Both shows revolve around a conflict between humankind and “monsters” who want to eat them. The creatures in Shiki are vampires, while in Tokyo Ghoul they are ghouls. Some of the characters in Shiki eventually turn into monsters. The “monsters” in both series have also similarly colored eyes (black/red).
4. Ajin: Demi-Human
Kei Nagai, a young student, discovers that he is an Ajin after surviving a fatal injury from a terrible car accident.
Around 17 years ago, the enigmatic, immortal people known as Ajins first appeared in Africa. The general populace views them as dangerous and inhuman. Many Ajins end up being exploited as test subjects in research because of their immortality and quick regeneration. This is due to their ability to develop new limbs, organs, etc. It is widely believed that Ajins are evil due to their extraordinary capacity to produce black ghosts, beings capable of attacking while remaining unseen to the naked eye.
When his freedom is threatened, Kei must decide which side to support: would he fight for or against his own species?
Both MCs are forced to adapt in order to survive after being changed into “hybrids” without their consent. They are viewed as evil and misunderstood by the general populace. Both shows also have a formidable police force.
3. Deadman Wonderland
Middle schooler Ganta Igarashi had been living a life that appeared to be normal until one day during class when a guy in red suddenly appeared and slaughtered all of his classmates except for him, piercing his chest with a red crystal shard.
Ganta’s ordeal starts when he is wrongfully found guilty of the murders and condemned to death in Deadman Wonderland, a jail that is designed to look like an amusement park for tourists but is actually a torment for the prisoners. Ganta is fitted with a lethal collar that can only be slowed down by participating in and winning cruel games that all of the prisoners play. In addition to needing to clear his name and identify the Red Man, Ganta’s life is in danger.
Both MCs used to enjoy calm lives until a disaster occurred. It caused them to transform into some sort of ‘monster.’ Both anime series are highly gruesome and feature several brutal scenes.
2. Shingeki no Kyojin (Attack on Titan)
Giant humanoid beasts known as Titans nearly wiped out humanity centuries ago, driving people to hide in fear behind enormous concentric walls. The most terrifying aspect is that Titans are not driven by hunger to consume humans.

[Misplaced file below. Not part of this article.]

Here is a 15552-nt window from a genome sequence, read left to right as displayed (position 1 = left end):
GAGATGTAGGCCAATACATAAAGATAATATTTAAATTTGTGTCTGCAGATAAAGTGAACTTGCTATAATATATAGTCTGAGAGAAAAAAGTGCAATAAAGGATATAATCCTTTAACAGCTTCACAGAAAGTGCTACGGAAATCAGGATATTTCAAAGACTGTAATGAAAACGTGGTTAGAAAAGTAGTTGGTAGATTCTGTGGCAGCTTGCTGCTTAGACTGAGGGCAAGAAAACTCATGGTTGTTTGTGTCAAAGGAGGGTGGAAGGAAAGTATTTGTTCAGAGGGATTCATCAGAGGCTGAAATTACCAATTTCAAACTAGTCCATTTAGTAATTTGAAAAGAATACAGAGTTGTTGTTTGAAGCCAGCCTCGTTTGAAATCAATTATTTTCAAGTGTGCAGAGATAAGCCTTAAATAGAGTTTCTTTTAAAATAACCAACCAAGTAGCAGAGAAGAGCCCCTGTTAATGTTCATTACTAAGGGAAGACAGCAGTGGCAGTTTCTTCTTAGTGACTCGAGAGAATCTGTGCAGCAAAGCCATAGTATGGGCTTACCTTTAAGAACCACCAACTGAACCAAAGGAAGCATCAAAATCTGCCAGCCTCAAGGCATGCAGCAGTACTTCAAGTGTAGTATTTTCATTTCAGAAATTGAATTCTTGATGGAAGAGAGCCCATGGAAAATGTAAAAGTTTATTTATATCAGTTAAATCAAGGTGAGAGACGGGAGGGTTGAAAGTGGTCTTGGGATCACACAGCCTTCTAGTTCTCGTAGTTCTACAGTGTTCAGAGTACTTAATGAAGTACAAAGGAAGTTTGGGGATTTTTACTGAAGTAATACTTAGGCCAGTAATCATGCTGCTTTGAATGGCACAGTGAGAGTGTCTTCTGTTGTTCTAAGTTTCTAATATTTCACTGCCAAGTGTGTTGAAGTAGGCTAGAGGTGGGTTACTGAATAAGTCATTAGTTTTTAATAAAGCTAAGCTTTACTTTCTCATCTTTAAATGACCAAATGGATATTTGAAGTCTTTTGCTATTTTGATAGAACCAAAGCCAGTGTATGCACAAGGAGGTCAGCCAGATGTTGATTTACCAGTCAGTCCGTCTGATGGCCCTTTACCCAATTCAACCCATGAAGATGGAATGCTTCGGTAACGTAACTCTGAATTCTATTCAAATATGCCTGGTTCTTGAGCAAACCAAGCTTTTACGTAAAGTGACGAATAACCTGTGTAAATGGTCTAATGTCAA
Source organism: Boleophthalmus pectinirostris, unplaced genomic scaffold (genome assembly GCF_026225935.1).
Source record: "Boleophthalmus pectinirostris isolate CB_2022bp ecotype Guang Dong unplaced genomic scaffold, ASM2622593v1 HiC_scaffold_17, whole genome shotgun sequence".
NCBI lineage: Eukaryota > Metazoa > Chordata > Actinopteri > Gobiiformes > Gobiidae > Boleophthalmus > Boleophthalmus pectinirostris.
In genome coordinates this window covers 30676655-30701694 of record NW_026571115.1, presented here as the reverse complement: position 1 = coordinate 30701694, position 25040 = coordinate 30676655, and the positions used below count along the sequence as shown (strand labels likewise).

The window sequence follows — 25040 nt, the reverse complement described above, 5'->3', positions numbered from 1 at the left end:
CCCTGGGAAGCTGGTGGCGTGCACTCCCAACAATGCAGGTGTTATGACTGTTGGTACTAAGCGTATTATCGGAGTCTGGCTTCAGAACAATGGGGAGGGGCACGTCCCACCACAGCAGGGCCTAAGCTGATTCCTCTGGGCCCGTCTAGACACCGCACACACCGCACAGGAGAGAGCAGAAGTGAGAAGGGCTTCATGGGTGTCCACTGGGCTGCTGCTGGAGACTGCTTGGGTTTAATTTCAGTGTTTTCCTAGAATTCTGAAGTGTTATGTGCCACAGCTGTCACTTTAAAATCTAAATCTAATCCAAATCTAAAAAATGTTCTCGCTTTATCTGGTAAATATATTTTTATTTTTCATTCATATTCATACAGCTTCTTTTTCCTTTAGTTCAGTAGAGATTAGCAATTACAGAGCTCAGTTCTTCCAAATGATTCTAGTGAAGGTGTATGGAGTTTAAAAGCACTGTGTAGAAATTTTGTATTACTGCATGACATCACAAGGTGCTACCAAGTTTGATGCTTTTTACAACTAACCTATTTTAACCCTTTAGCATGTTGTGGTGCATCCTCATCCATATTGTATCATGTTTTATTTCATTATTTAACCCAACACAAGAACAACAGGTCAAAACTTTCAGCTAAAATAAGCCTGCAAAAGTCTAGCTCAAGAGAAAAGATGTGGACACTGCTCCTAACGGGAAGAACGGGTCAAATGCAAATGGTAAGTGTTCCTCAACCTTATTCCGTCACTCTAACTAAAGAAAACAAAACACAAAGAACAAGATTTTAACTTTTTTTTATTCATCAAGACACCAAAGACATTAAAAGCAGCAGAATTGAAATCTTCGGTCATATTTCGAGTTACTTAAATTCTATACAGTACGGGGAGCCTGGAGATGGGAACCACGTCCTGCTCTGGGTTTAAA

Before the enormous titan tore through the outer wall, wreaking havoc on the entire community and mercilessly killing helpless villagers, life inside the walls had been peaceful.
One of the kids behind the walls called Eren Yeager also lost a loved one and personally witnessed the Titans’ power. This traumatic experience led him to dedicate his life to their annihilation by enlisting in the Survey Corps, an elite military unit that battles the Titans outside the security of the remaining walls.
Titans/vampires are monsters that devour humans in both anime. Both MCs are forced to become hybrids against their will and must fight their enemies in order to survive. As you can see, it’s an anime very much like Tokyo Ghoul in various aspects.
1. Kiseijuu: Sei no Kakuritsu
Kiseijuu: Sei no Kakuritsu might be the closest anime to Tokyo Ghoul from this list.
Do you fear all insects, especially worms? Take into account what would occur if a single alien-like worm managed to penetrate your skin and seek to take control of your brain. Isn’t that disgusting?
Schinichi, a 17-year-old high school student, was lucky in that the organism that tried to take over his brain was unsuccessful and only managed to eat his right hand. What result will their coexistence have?
Both of the series’ main characters must deal with a life-altering event: becoming a “monster.” They become stronger as a result of supernatural power, but they also start having mental and bodily changes. They both have to deal with the emotional aspect of their journeys since it affects their relationships and forces them to combat their enemies.